An area Needs Assessment was conducted.  Bi-annual updates will be conducted and published.  Every fifth year, a full, detailed Needs Assessment will be conducted and consist of a more detailed process.  This document will assist United Way in determining which issues are most important to the community at the time. Also, a Freedom Flight raffle was held for a plane ride on a B-17, in conjunction with the national Freedom Flight tour of historic warplanes, which stopped at Aurora Municipal Airport. Six people were able to ride on the historic plane.


1996


Developed a new allocation process which asks for a request for proposals in 10 service areas. The agencies submit the programs, and these are compared to the community needs assessment.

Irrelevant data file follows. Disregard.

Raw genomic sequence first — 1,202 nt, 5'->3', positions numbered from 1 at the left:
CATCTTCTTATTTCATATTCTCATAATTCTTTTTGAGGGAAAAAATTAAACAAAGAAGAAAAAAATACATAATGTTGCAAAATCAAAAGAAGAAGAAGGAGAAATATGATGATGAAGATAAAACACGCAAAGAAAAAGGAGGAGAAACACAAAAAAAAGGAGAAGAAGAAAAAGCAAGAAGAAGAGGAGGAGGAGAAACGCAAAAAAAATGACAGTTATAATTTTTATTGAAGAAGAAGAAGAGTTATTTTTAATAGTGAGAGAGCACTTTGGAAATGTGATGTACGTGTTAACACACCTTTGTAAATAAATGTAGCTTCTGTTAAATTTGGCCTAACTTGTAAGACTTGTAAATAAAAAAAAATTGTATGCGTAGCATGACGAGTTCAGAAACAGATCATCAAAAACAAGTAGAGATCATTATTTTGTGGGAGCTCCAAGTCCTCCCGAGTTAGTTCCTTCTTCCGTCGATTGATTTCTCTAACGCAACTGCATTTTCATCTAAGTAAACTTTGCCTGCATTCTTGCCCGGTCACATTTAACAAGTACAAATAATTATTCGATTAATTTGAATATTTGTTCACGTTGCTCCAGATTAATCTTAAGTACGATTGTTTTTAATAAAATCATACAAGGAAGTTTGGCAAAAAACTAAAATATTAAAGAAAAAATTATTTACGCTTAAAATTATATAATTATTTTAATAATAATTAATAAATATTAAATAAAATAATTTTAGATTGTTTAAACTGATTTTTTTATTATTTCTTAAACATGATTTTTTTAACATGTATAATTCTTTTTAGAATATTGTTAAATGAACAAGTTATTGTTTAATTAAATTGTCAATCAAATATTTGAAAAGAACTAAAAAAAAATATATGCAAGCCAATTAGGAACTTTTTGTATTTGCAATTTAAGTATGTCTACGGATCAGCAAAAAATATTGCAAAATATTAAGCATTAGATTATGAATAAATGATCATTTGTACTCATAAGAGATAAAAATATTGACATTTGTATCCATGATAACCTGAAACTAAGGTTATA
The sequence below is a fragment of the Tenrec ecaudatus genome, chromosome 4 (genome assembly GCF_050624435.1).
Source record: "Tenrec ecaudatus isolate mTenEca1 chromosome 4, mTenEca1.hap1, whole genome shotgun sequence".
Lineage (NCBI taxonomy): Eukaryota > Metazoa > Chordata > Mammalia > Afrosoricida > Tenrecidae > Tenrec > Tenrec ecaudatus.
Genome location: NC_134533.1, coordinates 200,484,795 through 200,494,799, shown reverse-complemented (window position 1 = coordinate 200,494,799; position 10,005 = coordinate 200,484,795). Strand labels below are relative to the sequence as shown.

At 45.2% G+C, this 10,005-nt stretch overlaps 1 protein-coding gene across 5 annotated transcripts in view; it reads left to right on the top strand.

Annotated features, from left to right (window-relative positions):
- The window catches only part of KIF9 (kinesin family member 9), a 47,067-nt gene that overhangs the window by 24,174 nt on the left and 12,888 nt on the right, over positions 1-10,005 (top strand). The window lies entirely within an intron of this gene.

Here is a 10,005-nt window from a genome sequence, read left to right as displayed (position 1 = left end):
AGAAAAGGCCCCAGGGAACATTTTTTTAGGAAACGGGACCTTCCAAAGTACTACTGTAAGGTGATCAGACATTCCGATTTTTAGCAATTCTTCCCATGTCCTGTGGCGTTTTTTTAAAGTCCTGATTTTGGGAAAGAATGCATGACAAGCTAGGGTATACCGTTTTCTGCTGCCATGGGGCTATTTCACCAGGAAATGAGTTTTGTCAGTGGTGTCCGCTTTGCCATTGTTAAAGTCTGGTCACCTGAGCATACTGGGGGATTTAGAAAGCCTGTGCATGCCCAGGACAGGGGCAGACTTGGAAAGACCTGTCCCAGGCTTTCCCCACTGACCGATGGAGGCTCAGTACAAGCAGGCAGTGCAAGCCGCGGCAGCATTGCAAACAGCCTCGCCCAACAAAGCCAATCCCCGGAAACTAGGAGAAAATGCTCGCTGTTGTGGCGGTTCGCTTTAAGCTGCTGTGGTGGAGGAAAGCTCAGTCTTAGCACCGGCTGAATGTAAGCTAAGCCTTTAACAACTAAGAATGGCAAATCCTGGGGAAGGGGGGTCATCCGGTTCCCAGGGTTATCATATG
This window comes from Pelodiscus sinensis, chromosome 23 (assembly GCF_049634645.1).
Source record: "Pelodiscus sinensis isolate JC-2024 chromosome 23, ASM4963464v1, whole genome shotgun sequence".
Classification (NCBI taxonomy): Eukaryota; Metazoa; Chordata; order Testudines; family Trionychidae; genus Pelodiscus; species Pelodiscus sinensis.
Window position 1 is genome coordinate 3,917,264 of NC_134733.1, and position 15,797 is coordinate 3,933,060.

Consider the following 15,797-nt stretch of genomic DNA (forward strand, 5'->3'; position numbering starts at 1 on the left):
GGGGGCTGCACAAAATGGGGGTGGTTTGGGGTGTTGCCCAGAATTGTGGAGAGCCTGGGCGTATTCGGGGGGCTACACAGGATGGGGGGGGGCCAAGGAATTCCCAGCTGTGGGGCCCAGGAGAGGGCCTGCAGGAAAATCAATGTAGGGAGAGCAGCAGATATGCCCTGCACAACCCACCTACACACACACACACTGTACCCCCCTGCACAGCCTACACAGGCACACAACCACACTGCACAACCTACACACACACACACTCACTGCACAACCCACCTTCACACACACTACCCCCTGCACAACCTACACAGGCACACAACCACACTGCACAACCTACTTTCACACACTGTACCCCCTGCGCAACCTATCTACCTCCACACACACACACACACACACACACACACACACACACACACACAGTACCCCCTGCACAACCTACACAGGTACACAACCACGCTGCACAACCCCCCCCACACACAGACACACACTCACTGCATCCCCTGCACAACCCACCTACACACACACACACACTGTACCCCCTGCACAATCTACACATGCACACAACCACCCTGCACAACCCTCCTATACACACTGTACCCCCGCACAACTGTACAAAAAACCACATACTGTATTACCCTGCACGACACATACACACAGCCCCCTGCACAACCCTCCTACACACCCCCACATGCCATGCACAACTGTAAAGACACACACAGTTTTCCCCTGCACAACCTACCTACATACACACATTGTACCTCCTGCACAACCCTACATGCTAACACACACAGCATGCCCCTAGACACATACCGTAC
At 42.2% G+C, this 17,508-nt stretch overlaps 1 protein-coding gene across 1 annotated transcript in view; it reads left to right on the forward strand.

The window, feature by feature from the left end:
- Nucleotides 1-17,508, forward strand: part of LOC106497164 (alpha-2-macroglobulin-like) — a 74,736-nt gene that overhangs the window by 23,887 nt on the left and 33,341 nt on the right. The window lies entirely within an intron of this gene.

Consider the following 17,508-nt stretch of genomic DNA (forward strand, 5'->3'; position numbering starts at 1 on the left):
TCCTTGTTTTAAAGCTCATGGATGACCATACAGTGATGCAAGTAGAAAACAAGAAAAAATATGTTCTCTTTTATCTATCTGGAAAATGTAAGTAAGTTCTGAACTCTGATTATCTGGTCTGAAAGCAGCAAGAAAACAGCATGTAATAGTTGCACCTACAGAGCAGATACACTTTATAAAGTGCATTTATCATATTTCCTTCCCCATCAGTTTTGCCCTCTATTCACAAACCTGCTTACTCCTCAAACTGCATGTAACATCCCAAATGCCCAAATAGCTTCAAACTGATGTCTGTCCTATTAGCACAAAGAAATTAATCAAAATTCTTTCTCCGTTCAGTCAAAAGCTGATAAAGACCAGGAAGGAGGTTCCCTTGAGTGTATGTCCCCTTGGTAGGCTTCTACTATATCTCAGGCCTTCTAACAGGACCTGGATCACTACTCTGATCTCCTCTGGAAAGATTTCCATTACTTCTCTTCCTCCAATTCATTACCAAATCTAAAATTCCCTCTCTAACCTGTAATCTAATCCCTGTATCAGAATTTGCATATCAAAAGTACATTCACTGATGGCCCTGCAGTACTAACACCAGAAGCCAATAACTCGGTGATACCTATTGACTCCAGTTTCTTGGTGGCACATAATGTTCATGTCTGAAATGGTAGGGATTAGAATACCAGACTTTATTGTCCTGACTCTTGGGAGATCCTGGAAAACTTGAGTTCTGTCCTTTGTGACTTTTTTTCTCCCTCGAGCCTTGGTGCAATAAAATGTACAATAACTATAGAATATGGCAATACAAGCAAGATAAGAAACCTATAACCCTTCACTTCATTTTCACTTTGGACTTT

1997

Formed the Funders Consortium which allows the community to view the proposals and work collaboratively at addressing health and human service issues in the community.


1998


United Way received a grant from the City of Aurora to develop an Outcome Measurements program. Member agencies received training on measuring outcomes which are beneficial to the agencies as well as the donors. Outcome measurements provide invaluable information to improve programs and track results.

1999

The United Way campaign was enhanced by new computer technology, a web site and a regional marketing effort. United Way works constantly to ensure that community needs are met efficiently and effectively. United Way chairs the local FEMA Board, serves on the Continuum of Care Leadership Board and launched the Charter for Illinois Children in the Aurora area.


2000


United Way completed the second community wide needs assessment. The Allocation Committee used the assessment as a tool for making funding decisions, reviewing critical issues and seek programs that best fill those needs.